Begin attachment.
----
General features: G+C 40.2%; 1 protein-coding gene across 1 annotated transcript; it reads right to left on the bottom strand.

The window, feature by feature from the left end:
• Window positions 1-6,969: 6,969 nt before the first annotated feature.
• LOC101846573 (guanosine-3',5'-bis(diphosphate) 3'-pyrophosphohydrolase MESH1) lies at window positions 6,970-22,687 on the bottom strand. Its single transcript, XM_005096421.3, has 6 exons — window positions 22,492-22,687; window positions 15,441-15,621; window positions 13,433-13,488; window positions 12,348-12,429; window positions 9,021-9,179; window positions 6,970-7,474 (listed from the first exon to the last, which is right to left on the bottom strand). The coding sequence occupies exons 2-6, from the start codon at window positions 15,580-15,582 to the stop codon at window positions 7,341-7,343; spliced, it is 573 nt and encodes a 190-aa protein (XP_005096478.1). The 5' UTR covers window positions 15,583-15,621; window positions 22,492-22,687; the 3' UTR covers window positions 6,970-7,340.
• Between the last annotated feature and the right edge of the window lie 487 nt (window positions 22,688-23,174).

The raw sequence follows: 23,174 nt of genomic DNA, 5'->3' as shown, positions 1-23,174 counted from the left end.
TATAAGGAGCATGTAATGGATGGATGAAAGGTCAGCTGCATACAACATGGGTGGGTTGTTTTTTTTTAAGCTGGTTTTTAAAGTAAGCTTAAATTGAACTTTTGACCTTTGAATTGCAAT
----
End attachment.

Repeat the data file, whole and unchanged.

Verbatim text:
General features: G+C 40.2%; 1 protein-coding gene across 1 annotated transcript; it reads right to left on the bottom strand.

The window, feature by feature from the left end:
• Window positions 1-6,969: 6,969 nt before the first annotated feature.
• LOC101846573 (guanosine-3',5'-bis(diphosphate) 3'-pyrophosphohydrolase MESH1) lies at window positions 6,970-22,687 on the bottom strand. Its single transcript, XM_005096421.3, has 6 exons — window positions 22,492-22,687; window positions 15,441-15,621; window positions 13,433-13,488; window positions 12,348-12,429; window positions 9,021-9,179; window positions 6,970-7,474 (listed from the first exon to the last, which is right to left on the bottom strand). The coding sequence occupies exons 2-6, from the start codon at window positions 15,580-15,582 to the stop codon at window positions 7,341-7,343; spliced, it is 573 nt and encodes a 190-aa protein (XP_005096478.1). The 5' UTR covers window positions 15,583-15,621; window positions 22,492-22,687; the 3' UTR covers window positions 6,970-7,340.
• Between the last annotated feature and the right edge of the window lie 487 nt (window positions 22,688-23,174).

The raw sequence follows: 23,174 nt of genomic DNA, 5'->3' as shown, positions 1-23,174 counted from the left end.
TATAAGGAGCATGTAATGGATGGATGAAAGGTCAGCTGCATACAACATGGGTGGGTTGTTTTTTTTTAAGCTGGTTTTTAAAGTAAGCTTAAATTGAACTTTTGACCTTTGAATTGCAAT